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Sniffing sweat might put you in a better mood?

A small pheromone study made a big splash in the media this week, announcing that male sweat contains a chemical that causes arousal in females.

The media’s sensationalization of the study made me feel dubious about the science behind it. I thought to myself, here we go again – some shoddy research and a lot of hand waving… I was determined enough to get the story straight, that I paid my $15 to the Journal of Neuroscience to get my hands on the original data. And I’m glad I did because my suspicions were NOT confirmed.

Claire Wyart et al. at UC Berkeley designed this study well. They took great pains to control the variables, account for confounders, and provide the appropriate environment for the study. “All testing was performed in a temperature and humidity controlled, stainless-steel-coated, 5 x 8 foot room equipped with HEPA (high-efficiency particulate air) and carbon filtration.” Wyart’s team also made meticulous note of previous research on the subject. They also repeated the study just to make sure that their findings were reproduceable. A total of 48 women participated.

In this double blind, placebo-control study they found that exposure to one of the chemicals in male sweat, androstadienone (AND), produced increased cortisol levels, elevated mood, and increased sexual arousal (when combined with provocative videos) up to an hour after the AND was inhaled.

Now, instead of focusing on the enhanced sexual arousal observation (that triggered the media blitz), Wyart suggested an interesting twist: what if AND could be used as a therapy for those suffering from cortisol deficiency (Addison’s disease)? Current standard therapy requires cortisol replacement which may cause peptic ulcers, osteoporosis, weight gain, mood disorders, and other pathologies. But AND is a potential “natural” solution.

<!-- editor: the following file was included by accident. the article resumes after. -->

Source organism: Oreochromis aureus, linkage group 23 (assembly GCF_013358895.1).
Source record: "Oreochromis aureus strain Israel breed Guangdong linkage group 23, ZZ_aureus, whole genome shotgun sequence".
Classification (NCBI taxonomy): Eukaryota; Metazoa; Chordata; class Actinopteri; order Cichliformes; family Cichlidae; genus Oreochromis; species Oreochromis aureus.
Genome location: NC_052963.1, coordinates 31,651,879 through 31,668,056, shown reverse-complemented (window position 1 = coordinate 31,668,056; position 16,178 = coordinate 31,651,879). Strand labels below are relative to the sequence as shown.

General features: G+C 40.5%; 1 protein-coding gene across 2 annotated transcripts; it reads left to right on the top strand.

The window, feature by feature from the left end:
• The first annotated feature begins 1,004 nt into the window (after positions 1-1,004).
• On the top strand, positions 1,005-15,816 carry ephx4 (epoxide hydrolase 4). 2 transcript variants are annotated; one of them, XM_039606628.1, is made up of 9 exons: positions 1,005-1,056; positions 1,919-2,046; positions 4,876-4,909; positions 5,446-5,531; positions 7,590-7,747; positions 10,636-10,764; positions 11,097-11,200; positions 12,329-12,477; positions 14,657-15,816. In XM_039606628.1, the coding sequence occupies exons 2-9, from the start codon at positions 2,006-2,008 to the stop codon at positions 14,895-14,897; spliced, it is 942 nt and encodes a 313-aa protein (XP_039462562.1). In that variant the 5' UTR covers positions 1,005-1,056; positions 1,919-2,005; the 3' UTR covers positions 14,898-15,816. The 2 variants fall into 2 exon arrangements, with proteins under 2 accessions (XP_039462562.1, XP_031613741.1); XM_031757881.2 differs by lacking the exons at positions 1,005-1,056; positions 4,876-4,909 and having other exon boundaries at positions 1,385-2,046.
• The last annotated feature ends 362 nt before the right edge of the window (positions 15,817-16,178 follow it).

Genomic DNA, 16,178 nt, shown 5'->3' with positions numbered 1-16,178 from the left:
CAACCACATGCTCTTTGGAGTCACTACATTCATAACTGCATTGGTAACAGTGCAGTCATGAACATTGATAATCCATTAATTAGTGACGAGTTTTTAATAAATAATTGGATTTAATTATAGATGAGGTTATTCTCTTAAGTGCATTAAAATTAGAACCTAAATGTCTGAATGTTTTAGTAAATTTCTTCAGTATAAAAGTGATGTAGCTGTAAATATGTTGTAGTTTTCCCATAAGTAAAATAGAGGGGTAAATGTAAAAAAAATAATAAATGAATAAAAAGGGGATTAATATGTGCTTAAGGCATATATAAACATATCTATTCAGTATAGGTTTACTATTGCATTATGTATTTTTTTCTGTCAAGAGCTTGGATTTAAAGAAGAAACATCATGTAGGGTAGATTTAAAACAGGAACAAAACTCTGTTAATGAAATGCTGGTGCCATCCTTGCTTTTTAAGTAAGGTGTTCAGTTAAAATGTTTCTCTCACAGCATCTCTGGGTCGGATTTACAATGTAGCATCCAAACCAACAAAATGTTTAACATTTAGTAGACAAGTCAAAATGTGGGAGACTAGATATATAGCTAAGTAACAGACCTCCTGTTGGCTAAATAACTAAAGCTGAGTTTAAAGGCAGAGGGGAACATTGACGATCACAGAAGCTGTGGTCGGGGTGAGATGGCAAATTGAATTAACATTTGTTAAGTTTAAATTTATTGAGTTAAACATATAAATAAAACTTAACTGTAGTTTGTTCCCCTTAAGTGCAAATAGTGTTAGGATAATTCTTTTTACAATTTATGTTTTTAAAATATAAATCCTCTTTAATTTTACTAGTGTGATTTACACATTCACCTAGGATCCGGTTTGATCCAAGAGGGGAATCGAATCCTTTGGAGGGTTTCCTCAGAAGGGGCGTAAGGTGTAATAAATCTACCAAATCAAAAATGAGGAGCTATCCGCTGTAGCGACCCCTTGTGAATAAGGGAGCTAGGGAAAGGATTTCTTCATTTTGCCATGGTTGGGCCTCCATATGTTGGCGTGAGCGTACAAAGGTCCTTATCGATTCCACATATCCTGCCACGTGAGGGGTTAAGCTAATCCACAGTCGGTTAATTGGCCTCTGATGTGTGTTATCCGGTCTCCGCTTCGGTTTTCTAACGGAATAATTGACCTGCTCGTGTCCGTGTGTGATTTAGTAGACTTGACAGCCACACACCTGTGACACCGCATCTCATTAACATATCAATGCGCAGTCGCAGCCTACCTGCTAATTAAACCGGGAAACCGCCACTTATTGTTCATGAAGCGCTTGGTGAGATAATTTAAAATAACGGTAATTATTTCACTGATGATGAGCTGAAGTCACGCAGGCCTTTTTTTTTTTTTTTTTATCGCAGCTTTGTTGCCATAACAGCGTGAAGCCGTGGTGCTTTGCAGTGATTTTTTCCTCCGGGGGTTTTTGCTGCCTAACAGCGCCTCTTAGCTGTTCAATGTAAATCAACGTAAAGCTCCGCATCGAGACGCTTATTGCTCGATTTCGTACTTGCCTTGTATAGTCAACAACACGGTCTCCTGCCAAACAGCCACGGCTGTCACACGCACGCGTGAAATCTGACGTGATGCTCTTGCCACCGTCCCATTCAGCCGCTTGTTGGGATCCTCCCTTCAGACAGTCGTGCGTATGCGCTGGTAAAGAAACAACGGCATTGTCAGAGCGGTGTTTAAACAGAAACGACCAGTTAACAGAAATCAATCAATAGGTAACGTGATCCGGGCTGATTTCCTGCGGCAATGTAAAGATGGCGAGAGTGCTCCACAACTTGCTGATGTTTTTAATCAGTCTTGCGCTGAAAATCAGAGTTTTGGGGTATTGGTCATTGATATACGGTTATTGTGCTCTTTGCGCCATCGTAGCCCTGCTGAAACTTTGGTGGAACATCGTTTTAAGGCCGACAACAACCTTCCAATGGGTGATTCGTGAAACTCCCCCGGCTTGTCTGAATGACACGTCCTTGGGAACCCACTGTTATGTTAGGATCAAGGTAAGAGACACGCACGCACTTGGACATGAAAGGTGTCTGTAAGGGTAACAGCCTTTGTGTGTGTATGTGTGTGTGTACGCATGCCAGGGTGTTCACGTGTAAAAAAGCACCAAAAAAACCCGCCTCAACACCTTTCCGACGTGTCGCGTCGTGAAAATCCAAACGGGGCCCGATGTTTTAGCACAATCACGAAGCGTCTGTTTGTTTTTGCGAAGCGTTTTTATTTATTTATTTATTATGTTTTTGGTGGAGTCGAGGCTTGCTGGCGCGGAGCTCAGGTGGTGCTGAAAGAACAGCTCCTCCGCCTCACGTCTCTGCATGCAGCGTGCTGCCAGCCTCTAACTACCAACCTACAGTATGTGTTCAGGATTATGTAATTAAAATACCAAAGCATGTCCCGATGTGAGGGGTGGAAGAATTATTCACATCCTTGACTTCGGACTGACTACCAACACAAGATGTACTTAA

Of course, I’m somewhat skeptical of this alternative since Addison’s is generally caused by an autoimmune attack on the adrenal gland cells – and I’m not sure that stimulating what’s left of them (with AND) would result in enhanced cortisol production. Still, Wyart raises an interesting point: what if we could learn how to positively influence the endocrine system with scent stimulation? Could this be a new method of treatment for women with anxiety, depression, or low libido but with far fewer side effects than our current methods?

Well, it’s too early to tell, but I think Wyart’s on to something. As she notes in her research article, AND is only one of hundreds of chemicals found in human sweat, and it is unclear if it is the most potent chemical in the arousal arena. It will be interesting to see if AND is eventually added to perfumes, cosmetic products, and the like as a means of tricking the body into feeling happier, sexier, and more balanced. Science meets aromatherapy? What do you think?

This post originally appeared on Dr. Val’s blog at RevolutionHealth.com.


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4 Responses to “Sniffing sweat might put you in a better mood?”

  1. clairon says:

    Thank you for your article. I ll keep you updated on the follow-up of this study,

    Claire Wyart

  2. ValJonesMD says:

    Thanks for posting, Dr. Wyart! Revolution Health will be very interested to see your follow up research… Olfactory therapy may become an exciting new avenue for many different therapeutic applications. And the side effect profile is fantastic.

  3. Anonymous says:

    Now what interesting name could be given to a “perfume” like that.